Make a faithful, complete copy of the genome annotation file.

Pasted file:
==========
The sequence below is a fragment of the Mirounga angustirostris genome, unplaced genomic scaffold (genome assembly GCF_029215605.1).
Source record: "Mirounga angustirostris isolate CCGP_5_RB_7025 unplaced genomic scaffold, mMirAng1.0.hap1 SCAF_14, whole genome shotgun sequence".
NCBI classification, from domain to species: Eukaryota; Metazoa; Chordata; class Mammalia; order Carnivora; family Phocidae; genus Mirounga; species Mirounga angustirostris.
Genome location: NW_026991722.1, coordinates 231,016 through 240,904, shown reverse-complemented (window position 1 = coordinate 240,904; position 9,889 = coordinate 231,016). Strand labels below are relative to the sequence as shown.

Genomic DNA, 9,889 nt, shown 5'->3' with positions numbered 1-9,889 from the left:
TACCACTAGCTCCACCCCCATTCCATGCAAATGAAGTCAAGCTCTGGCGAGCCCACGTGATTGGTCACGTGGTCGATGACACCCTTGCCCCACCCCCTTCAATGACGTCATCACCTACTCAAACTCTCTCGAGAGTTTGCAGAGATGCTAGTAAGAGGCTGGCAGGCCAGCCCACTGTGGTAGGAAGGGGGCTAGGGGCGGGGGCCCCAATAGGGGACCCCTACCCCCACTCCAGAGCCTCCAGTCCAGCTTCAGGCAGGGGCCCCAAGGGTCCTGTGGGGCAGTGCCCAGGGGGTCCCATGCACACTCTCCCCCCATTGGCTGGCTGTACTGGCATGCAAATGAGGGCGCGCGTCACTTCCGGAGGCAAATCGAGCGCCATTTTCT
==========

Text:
The sequence below is a fragment of the Mirounga angustirostris genome, unplaced genomic scaffold (genome assembly GCF_029215605.1).
Source record: "Mirounga angustirostris isolate CCGP_5_RB_7025 unplaced genomic scaffold, mMirAng1.0.hap1 SCAF_14, whole genome shotgun sequence".
NCBI classification, from domain to species: Eukaryota; Metazoa; Chordata; class Mammalia; order Carnivora; family Phocidae; genus Mirounga; species Mirounga angustirostris.
Genome location: NW_026991722.1, coordinates 231,016 through 240,904, shown reverse-complemented (window position 1 = coordinate 240,904; position 9,889 = coordinate 231,016). Strand labels below are relative to the sequence as shown.

Genomic DNA, 9,889 nt, shown 5'->3' with positions numbered 1-9,889 from the left:
TACCACTAGCTCCACCCCCATTCCATGCAAATGAAGTCAAGCTCTGGCGAGCCCACGTGATTGGTCACGTGGTCGATGACACCCTTGCCCCACCCCCTTCAATGACGTCATCACCTACTCAAACTCTCTCGAGAGTTTGCAGAGATGCTAGTAAGAGGCTGGCAGGCCAGCCCACTGTGGTAGGAAGGGGGCTAGGGGCGGGGGCCCCAATAGGGGACCCCTACCCCCACTCCAGAGCCTCCAGTCCAGCTTCAGGCAGGGGCCCCAAGGGTCCTGTGGGGCAGTGCCCAGGGGGTCCCATGCACACTCTCCCCCCATTGGCTGGCTGTACTGGCATGCAAATGAGGGCGCGCGTCACTTCCGGAGGCAAATCGAGCGCCATTTTCT